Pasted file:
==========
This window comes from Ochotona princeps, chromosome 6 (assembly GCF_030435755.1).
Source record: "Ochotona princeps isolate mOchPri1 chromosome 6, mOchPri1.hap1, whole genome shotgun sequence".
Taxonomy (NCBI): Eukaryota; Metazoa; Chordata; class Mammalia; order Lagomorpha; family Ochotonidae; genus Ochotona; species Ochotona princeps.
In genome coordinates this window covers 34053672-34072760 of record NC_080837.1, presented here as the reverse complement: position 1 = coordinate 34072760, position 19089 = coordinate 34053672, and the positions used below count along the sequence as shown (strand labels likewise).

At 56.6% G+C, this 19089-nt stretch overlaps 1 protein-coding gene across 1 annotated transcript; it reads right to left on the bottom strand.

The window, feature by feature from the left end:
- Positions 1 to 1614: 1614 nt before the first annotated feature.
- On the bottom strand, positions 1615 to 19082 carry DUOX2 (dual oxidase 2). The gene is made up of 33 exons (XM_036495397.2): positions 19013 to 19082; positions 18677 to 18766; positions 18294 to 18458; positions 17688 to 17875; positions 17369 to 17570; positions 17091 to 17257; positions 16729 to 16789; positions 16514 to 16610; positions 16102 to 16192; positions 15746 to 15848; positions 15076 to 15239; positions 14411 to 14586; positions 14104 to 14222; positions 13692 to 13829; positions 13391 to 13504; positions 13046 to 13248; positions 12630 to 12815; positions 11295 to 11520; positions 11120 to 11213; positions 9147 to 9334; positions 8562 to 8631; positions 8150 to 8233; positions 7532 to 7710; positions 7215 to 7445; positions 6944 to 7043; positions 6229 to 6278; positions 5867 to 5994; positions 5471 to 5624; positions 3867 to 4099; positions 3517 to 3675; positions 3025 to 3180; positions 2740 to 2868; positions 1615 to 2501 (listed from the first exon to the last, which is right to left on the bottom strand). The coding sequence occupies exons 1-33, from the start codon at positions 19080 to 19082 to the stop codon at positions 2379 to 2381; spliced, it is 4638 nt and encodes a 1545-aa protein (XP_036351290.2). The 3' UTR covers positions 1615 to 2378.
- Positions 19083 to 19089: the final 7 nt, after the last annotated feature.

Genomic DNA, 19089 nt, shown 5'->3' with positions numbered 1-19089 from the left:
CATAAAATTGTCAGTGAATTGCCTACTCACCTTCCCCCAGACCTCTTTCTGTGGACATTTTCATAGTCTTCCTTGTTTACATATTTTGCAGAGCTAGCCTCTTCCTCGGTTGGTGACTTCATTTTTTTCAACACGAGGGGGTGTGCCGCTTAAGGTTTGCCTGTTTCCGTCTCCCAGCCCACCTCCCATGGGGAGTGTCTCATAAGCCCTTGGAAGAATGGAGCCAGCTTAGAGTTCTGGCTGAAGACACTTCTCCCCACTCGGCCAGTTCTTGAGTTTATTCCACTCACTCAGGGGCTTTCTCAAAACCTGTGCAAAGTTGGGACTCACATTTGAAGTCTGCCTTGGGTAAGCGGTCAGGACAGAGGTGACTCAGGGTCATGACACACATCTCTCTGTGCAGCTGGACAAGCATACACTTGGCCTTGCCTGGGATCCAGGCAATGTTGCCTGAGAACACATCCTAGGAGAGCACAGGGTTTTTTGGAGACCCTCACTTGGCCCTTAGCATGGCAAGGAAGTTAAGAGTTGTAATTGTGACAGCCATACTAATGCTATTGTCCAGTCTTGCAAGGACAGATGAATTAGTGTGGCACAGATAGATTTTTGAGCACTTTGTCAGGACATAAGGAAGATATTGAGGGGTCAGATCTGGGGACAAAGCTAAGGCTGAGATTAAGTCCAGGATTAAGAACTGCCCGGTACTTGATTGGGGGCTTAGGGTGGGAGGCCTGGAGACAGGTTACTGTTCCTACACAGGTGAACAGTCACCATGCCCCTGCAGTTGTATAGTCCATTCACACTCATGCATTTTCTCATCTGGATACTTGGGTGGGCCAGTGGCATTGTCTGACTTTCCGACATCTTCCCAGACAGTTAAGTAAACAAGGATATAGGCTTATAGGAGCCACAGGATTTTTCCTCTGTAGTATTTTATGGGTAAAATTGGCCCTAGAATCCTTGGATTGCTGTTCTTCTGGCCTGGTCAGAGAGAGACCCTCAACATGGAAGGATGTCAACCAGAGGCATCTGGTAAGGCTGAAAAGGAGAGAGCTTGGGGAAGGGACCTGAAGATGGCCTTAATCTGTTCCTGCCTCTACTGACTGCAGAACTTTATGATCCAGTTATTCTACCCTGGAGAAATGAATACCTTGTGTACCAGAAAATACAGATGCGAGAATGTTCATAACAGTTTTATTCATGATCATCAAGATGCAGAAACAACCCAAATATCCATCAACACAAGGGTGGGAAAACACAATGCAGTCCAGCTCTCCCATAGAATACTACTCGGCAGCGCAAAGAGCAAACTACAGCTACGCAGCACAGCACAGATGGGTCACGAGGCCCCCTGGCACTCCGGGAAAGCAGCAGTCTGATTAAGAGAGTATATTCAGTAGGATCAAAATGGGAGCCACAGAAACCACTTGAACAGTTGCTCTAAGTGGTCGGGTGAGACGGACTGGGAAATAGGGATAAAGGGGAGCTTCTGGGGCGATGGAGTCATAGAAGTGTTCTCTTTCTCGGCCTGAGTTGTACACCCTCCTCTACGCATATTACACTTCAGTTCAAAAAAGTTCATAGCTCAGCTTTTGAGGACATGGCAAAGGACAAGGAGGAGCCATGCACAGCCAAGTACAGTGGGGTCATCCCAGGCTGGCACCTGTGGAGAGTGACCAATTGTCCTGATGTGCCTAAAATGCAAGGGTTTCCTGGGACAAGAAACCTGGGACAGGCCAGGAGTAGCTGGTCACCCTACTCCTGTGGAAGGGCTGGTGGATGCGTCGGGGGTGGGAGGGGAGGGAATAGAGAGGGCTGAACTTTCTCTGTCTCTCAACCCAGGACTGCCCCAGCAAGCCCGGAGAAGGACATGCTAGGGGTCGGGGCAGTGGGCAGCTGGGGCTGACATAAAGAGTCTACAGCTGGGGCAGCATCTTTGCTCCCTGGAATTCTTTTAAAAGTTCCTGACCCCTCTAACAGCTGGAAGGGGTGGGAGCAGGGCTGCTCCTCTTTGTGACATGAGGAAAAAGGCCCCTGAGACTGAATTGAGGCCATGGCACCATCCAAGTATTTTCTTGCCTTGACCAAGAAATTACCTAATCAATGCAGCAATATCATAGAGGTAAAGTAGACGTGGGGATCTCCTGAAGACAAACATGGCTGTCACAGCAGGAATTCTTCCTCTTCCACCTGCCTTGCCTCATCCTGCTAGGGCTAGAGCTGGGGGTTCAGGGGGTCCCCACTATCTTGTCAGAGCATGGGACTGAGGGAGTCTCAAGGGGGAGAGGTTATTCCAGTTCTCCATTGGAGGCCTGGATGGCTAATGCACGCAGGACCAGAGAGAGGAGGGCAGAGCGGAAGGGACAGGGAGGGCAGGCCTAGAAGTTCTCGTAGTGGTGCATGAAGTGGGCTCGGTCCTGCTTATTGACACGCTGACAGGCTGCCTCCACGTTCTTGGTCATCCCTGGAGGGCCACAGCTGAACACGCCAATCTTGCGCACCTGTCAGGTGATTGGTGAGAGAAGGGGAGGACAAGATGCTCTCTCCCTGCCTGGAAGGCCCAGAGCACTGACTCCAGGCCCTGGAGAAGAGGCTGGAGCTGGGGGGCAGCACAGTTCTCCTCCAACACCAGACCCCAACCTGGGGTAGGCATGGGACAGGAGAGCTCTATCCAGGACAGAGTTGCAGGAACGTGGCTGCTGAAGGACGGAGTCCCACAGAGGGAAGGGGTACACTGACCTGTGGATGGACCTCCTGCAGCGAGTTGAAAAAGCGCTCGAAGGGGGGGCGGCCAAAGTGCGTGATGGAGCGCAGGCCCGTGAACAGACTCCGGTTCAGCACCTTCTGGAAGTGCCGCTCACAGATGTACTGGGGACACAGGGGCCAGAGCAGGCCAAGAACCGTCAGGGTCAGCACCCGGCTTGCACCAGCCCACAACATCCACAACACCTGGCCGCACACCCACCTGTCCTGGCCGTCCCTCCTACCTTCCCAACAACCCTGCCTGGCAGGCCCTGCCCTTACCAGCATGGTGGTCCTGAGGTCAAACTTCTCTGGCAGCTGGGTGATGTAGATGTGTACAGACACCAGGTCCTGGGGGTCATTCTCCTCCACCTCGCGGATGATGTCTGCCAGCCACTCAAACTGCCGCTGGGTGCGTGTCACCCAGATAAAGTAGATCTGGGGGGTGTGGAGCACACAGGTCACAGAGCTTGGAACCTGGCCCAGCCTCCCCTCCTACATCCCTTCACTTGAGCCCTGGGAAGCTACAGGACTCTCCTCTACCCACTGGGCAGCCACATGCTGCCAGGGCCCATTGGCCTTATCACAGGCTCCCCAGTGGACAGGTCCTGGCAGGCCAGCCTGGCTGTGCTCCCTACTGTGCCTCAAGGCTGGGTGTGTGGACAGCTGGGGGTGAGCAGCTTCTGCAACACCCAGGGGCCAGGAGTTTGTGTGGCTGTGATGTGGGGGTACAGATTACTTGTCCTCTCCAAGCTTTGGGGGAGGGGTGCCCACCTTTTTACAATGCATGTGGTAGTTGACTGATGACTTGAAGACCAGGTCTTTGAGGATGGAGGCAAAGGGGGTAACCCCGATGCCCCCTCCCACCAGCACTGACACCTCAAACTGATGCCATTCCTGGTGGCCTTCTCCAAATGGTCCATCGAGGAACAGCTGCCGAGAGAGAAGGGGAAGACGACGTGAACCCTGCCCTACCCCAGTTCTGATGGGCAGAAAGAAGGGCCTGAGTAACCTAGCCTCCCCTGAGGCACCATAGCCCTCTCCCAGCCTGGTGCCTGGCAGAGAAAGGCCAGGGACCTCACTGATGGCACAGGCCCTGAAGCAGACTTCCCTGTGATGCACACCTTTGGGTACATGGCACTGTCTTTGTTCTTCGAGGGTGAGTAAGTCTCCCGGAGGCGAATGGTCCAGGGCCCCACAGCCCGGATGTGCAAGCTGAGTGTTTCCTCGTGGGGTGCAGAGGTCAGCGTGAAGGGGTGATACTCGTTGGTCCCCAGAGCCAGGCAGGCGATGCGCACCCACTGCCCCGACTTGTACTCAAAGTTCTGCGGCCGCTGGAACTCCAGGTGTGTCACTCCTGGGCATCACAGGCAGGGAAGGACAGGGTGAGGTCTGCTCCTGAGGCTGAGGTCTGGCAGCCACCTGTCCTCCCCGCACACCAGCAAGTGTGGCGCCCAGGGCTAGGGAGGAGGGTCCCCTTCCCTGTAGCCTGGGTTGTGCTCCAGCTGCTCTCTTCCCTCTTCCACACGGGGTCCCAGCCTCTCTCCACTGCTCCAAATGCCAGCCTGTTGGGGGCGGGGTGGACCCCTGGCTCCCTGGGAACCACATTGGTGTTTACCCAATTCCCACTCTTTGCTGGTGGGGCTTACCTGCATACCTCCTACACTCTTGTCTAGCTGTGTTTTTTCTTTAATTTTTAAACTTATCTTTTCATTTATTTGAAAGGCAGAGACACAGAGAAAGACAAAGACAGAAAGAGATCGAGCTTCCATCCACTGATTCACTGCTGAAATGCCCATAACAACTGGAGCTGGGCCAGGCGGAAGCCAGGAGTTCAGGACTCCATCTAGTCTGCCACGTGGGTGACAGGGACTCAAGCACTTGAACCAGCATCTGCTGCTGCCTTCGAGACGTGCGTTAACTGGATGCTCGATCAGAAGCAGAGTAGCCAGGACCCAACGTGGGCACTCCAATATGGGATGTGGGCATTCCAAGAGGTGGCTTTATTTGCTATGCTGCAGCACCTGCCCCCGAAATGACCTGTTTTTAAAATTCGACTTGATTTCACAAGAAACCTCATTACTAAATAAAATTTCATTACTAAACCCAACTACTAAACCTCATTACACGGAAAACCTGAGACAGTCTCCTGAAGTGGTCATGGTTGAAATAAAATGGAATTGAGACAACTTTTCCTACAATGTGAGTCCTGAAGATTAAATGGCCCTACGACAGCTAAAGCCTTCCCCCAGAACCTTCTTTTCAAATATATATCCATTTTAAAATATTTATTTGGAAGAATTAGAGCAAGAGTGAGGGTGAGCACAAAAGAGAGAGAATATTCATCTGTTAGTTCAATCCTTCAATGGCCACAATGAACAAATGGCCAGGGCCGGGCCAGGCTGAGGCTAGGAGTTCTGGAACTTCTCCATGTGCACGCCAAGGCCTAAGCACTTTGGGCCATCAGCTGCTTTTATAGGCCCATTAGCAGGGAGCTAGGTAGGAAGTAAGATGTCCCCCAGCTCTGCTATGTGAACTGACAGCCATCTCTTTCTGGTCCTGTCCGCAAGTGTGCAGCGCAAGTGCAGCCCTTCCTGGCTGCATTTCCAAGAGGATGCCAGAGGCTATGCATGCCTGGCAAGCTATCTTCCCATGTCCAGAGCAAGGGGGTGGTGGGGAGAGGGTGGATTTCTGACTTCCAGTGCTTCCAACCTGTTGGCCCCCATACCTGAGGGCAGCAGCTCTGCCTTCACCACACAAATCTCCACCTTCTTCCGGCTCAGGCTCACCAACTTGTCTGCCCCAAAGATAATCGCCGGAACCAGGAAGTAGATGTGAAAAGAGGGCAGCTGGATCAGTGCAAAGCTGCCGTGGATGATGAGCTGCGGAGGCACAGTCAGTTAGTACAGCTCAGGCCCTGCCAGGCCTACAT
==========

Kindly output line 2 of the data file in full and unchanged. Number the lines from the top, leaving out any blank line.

Source record: "Ochotona princeps isolate mOchPri1 chromosome 6, mOchPri1.hap1, whole genome shotgun sequence".